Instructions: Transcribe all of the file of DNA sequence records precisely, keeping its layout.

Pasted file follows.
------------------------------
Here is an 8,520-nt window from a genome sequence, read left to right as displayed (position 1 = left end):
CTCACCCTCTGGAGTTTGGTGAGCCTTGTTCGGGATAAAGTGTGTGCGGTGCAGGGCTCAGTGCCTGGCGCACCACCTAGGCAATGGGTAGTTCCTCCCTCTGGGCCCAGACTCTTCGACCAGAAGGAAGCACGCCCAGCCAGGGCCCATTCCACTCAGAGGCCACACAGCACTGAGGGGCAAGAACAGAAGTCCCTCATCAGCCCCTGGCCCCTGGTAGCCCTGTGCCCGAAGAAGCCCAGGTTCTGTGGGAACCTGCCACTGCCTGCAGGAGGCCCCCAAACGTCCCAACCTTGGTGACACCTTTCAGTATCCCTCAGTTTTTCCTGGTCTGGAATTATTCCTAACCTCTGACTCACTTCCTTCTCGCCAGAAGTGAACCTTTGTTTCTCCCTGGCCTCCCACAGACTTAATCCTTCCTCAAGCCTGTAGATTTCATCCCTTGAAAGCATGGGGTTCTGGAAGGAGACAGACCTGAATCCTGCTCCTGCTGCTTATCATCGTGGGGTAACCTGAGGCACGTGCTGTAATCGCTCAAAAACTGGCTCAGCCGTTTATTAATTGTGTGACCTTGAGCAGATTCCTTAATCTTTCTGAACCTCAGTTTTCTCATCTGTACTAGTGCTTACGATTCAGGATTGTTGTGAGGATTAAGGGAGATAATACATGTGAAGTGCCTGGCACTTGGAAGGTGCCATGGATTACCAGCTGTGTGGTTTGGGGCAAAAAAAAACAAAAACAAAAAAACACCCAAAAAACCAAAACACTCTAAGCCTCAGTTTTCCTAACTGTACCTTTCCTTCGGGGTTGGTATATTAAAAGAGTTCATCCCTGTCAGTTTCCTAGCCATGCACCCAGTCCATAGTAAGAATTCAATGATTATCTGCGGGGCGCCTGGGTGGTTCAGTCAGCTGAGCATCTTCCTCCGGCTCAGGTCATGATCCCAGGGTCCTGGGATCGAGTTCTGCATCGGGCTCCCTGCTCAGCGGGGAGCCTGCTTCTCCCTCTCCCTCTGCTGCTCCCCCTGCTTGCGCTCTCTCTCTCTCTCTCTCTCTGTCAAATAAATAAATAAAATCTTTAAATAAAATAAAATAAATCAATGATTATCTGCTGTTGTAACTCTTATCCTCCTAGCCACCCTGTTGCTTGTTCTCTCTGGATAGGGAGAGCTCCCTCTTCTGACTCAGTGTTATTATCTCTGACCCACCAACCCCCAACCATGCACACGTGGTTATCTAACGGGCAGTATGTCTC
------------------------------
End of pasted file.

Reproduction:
Here is an 8,520-nt window from a genome sequence, read left to right as displayed (position 1 = left end):
CTCACCCTCTGGAGTTTGGTGAGCCTTGTTCGGGATAAAGTGTGTGCGGTGCAGGGCTCAGTGCCTGGCGCACCACCTAGGCAATGGGTAGTTCCTCCCTCTGGGCCCAGACTCTTCGACCAGAAGGAAGCACGCCCAGCCAGGGCCCATTCCACTCAGAGGCCACACAGCACTGAGGGGCAAGAACAGAAGTCCCTCATCAGCCCCTGGCCCCTGGTAGCCCTGTGCCCGAAGAAGCCCAGGTTCTGTGGGAACCTGCCACTGCCTGCAGGAGGCCCCCAAACGTCCCAACCTTGGTGACACCTTTCAGTATCCCTCAGTTTTTCCTGGTCTGGAATTATTCCTAACCTCTGACTCACTTCCTTCTCGCCAGAAGTGAACCTTTGTTTCTCCCTGGCCTCCCACAGACTTAATCCTTCCTCAAGCCTGTAGATTTCATCCCTTGAAAGCATGGGGTTCTGGAAGGAGACAGACCTGAATCCTGCTCCTGCTGCTTATCATCGTGGGGTAACCTGAGGCACGTGCTGTAATCGCTCAAAAACTGGCTCAGCCGTTTATTAATTGTGTGACCTTGAGCAGATTCCTTAATCTTTCTGAACCTCAGTTTTCTCATCTGTACTAGTGCTTACGATTCAGGATTGTTGTGAGGATTAAGGGAGATAATACATGTGAAGTGCCTGGCACTTGGAAGGTGCCATGGATTACCAGCTGTGTGGTTTGGGGCAAAAAAAAACAAAAACAAAAAAACACCCAAAAAACCAAAACACTCTAAGCCTCAGTTTTCCTAACTGTACCTTTCCTTCGGGGTTGGTATATTAAAAGAGTTCATCCCTGTCAGTTTCCTAGCCATGCACCCAGTCCATAGTAAGAATTCAATGATTATCTGCGGGGCGCCTGGGTGGTTCAGTCAGCTGAGCATCTTCCTCCGGCTCAGGTCATGATCCCAGGGTCCTGGGATCGAGTTCTGCATCGGGCTCCCTGCTCAGCGGGGAGCCTGCTTCTCCCTCTCCCTCTGCTGCTCCCCCTGCTTGCGCTCTCTCTCTCTCTCTCTCTCTGTCAAATAAATAAATAAAATCTTTAAATAAAATAAAATAAATCAATGATTATCTGCTGTTGTAACTCTTATCCTCCTAGCCACCCTGTTGCTTGTTCTCTCTGGATAGGGAGAGCTCCCTCTTCTGACTCAGTGTTATTATCTCTGACCCACCAACCCCCAACCATGCACACGTGGTTATCTAACGGGCAGTATGTCTC